This year is particularly important in that planning cycle, because this is the completion of the first three-year segment of compact planning. It will be time for each of the deans to come back to departments, and each department head to come back to the faculty to speak about the importance of the plans and the directions that each department and each unit wants to pursue. Of course this compact is not related only to academic parts of the university. Every one of the service units in the university is also undergoing the same kind of planning activity. I would like to fervently ask that you take back to your colleges the understanding which is inherent for any success in compact planning. This has to be driven from the faculty. The faculty have to be the ones that inform what the department head brings to the dean. The dean has to be informed by those department heads about what in turn is taken to the Provost. If there is any breakdown from what we have heard in the past it has been that the faculty=s views have not been expressed as clearly as some of the faculty would like. Please take the initiative in your own departments and colleges. You represent what is happening in the Faculty Senate, being quite clear that compact planning works only if the faculty are providing their input on how the future should be planned. We are at a time where resources are very tight, and we have to recognize that realistically it is going to temper some of the rate at which we approach our aspirations. If we do not aspire during these times of physical scrutiny and constriction then, of course, the result is predictable. So please take it as a personal challenge to participate actively and to encourage broad faculty participation in the compact planning cycle. Karen Helm will be visiting you to discuss a schedule and how compact planning would be suggested to take place. I hope you will welcome her, and will work closely with her to be sure that it is going forward.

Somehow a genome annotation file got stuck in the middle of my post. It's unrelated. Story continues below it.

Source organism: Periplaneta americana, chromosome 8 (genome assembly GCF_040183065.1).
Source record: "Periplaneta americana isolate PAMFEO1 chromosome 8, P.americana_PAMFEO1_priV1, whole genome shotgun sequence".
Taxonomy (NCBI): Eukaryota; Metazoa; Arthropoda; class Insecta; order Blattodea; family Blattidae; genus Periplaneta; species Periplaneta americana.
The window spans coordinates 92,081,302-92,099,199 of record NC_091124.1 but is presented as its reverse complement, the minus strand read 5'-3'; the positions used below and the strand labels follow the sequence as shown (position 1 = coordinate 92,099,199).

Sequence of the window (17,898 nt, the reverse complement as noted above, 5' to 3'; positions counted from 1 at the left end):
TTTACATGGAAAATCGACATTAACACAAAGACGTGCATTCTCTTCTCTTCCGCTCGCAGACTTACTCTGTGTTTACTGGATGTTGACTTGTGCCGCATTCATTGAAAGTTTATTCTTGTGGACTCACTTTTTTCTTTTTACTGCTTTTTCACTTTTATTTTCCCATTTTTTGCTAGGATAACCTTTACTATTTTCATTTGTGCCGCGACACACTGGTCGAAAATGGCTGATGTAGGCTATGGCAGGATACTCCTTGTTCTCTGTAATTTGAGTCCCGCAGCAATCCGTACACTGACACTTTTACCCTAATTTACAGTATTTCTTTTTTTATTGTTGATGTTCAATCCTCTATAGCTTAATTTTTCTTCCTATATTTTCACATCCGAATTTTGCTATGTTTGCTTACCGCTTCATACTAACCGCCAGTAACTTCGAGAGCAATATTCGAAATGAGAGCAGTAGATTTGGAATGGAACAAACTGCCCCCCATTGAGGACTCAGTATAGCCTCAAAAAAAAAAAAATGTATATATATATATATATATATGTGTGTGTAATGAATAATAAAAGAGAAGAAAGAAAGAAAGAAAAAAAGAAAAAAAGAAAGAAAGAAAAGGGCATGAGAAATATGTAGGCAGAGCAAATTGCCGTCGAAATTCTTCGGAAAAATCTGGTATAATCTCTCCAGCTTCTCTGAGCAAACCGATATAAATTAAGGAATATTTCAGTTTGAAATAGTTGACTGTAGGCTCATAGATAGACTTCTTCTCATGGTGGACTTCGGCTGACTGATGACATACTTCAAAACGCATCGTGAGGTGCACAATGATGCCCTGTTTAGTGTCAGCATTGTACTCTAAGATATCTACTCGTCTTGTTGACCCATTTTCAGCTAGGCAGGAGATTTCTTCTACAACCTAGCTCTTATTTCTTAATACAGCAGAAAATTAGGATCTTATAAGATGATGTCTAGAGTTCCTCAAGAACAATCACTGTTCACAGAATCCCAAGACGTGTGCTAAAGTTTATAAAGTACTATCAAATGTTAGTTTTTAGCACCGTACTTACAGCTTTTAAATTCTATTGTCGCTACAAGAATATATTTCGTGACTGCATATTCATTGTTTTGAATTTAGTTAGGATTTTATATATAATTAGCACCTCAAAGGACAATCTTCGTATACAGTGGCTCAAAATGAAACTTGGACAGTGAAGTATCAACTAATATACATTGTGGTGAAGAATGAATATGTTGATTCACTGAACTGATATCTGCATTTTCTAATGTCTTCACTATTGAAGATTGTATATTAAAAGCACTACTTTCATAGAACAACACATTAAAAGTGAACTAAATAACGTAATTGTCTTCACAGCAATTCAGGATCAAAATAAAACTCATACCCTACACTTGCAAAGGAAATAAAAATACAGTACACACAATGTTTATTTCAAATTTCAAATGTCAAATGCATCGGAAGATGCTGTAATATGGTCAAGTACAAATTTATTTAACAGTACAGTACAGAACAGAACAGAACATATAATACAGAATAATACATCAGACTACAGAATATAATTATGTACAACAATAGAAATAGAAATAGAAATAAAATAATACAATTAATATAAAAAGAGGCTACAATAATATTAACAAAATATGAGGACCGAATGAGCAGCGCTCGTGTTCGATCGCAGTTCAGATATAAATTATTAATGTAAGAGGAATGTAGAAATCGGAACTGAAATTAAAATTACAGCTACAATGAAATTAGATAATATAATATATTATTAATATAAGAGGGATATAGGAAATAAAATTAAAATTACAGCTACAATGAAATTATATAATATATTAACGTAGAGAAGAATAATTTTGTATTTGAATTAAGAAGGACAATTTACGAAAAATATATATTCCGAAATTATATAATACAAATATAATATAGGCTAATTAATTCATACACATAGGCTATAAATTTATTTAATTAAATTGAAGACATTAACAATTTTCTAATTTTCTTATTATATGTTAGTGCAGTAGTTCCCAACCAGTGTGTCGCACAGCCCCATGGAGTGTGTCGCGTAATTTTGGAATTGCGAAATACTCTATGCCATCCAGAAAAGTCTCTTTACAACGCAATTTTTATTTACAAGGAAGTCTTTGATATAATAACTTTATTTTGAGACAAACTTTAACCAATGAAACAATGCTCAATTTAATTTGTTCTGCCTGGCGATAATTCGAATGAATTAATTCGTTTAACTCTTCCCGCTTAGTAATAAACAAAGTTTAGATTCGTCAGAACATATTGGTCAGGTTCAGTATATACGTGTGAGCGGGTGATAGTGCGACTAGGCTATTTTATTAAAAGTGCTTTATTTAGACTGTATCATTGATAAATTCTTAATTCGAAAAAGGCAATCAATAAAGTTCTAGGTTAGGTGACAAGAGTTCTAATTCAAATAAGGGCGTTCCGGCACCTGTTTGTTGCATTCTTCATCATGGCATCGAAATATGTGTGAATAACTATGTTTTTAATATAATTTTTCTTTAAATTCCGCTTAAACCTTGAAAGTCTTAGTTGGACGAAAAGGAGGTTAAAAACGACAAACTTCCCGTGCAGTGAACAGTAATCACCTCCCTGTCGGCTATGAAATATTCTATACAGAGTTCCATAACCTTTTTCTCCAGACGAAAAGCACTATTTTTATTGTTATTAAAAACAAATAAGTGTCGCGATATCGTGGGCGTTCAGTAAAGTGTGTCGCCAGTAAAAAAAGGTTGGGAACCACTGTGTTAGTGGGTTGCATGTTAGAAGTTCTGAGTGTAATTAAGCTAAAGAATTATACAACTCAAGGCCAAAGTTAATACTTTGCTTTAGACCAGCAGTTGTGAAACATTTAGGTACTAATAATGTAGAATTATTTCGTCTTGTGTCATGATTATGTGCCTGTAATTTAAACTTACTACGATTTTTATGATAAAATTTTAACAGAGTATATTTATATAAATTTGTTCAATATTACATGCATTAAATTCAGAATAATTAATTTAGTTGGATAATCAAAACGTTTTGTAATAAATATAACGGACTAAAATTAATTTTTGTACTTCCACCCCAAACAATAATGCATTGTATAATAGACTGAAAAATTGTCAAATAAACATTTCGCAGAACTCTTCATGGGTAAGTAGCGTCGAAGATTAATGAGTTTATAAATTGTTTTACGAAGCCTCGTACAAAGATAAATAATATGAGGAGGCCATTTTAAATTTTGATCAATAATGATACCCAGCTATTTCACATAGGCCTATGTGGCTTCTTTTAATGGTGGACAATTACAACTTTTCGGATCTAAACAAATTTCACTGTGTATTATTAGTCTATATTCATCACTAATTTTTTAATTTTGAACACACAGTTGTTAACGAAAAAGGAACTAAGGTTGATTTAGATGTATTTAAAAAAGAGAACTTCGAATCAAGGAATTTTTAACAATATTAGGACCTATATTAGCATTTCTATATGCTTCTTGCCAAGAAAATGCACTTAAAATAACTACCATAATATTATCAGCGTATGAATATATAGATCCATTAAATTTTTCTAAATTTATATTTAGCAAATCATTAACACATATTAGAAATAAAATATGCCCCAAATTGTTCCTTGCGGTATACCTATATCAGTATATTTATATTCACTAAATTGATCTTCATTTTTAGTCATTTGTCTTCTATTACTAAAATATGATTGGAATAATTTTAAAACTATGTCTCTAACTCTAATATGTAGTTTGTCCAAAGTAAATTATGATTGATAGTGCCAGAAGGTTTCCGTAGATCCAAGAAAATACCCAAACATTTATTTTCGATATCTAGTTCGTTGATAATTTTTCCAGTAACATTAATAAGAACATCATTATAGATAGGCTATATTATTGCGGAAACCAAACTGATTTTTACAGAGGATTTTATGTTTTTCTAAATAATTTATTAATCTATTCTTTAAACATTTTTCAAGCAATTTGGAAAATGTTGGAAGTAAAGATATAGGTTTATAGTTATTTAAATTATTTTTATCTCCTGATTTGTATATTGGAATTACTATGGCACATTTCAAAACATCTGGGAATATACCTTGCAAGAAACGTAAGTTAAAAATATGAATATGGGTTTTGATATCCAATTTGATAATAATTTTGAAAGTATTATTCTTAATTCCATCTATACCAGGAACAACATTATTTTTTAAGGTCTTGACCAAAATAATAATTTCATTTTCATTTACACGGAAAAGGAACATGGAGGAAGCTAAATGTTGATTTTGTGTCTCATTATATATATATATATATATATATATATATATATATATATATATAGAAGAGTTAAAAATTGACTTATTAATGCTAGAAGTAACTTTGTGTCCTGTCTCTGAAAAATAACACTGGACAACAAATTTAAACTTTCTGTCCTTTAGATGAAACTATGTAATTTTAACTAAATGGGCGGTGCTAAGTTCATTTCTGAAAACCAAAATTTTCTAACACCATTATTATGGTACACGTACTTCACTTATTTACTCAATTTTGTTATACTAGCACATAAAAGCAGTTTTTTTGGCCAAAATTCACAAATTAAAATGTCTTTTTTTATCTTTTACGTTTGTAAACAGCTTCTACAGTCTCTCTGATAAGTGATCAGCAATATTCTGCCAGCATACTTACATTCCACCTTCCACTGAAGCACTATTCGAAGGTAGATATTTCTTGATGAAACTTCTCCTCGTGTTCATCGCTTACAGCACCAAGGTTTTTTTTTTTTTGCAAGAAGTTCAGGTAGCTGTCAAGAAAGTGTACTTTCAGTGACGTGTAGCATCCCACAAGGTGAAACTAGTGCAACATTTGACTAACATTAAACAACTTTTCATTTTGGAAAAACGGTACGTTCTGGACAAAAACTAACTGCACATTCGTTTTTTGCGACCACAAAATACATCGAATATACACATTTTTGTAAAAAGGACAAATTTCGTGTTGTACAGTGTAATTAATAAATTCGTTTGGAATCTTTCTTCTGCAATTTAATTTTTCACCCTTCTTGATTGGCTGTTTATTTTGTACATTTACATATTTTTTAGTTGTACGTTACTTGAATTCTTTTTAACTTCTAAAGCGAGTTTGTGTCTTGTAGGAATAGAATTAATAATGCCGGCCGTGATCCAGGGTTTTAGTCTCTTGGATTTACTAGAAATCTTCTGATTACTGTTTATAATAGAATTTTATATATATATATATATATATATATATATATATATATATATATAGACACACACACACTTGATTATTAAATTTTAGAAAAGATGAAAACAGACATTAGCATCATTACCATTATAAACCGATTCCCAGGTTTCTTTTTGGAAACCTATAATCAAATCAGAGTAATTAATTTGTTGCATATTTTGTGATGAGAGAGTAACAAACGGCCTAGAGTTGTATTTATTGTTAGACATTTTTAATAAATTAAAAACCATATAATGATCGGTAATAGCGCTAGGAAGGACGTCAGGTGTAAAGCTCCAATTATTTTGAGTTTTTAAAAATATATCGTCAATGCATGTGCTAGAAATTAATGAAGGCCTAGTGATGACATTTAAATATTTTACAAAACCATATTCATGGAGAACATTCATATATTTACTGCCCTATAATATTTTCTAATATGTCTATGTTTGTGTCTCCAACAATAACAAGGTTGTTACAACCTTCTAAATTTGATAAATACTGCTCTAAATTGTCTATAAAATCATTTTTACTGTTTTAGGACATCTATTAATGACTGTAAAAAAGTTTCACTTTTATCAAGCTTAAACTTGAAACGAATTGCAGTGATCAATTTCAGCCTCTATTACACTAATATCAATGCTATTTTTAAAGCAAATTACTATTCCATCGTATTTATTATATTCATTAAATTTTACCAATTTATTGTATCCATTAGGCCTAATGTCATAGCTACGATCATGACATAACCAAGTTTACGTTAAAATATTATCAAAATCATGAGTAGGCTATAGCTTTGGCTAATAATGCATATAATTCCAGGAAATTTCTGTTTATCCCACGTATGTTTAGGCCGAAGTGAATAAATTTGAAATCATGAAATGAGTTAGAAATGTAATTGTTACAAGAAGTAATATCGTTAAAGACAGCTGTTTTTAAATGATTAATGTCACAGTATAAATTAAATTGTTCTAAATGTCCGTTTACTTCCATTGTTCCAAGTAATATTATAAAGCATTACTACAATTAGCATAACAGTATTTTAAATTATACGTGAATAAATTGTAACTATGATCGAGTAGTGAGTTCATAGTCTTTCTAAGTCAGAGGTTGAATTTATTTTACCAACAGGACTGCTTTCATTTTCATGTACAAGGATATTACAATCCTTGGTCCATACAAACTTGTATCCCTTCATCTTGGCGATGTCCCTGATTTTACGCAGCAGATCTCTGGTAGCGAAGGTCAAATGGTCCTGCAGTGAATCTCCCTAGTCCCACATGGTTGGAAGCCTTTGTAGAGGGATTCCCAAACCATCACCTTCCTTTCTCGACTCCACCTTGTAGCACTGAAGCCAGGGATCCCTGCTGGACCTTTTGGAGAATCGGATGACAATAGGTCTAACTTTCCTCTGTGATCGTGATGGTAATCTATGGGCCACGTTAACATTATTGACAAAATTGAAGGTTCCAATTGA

We also made some great progress this summer on putting together studies that would help us to formulate policies to improve the general climate on campus. The first of these is the completion of the progress toward degree achievements which will require students to interact more strongly with their advisors and to get on track to improve our graduation rate. Provost Cooper has also commissioned a task force to study what factors are most important to improve our graduation rate. Anytime that I talk in a public audience, the subject of graduation rates come up. They wonder why, if we have such good students coming into NC State, after four years we are graduating only approximately one fourth of them. We know that there are many contributing factors. Anytime there is a high emphasis on Engineering and Technology, the curriculum is very full. Perhaps as faculty we need to look at the curriculum and ask tough questions. Are we requiring courses that are more than are absolutely necessary for accreditation? Are we encouraging students to pursue too many multiple degrees. You will recall last year that we had one terrific student who finished four undergraduate degrees in four years. Astonishing, but perhaps that time could have gotten him a Ph.D. in four years. The kinds of questions that we will look at in this task force, in addition to those mentioned, are how financial aid influences students= decisions about their academic programs. Do they slow down or go on a part time basis because of financial aid, or is there some other factor that drives that kind of decision? It is quite obvious that if a student is not a full time student and if our programs consistently require more than 120, and some cases more than 130 hours, they are not going to finish in four years. It is useful just to remind yourself about the math of that calculation. That is, you have to pass 15 hours each semester for eight semesters in order to finish a 120 hour curriculum. If you are asking more than that, you are either going to be asking students to take more than 15 hours or go to summer school or delay internships or coops or take other kinds of opportunities. There are many kinds of questions, and I think the faculty need to participate actively in this task force so that we can sort these out and assign priorities for this very important part of our education.
Also, we have had the opportunity, in the last several years, in view of strong contributions from the Vice Chancellor for Research to assemble interdisciplinary research and education teams. I would urge you as members of the Senate to continue participating in this activity, because this represents a great opportunity for external funding and for some means by which we can mitigate the restrictions that are going to be imposed on us with the budget.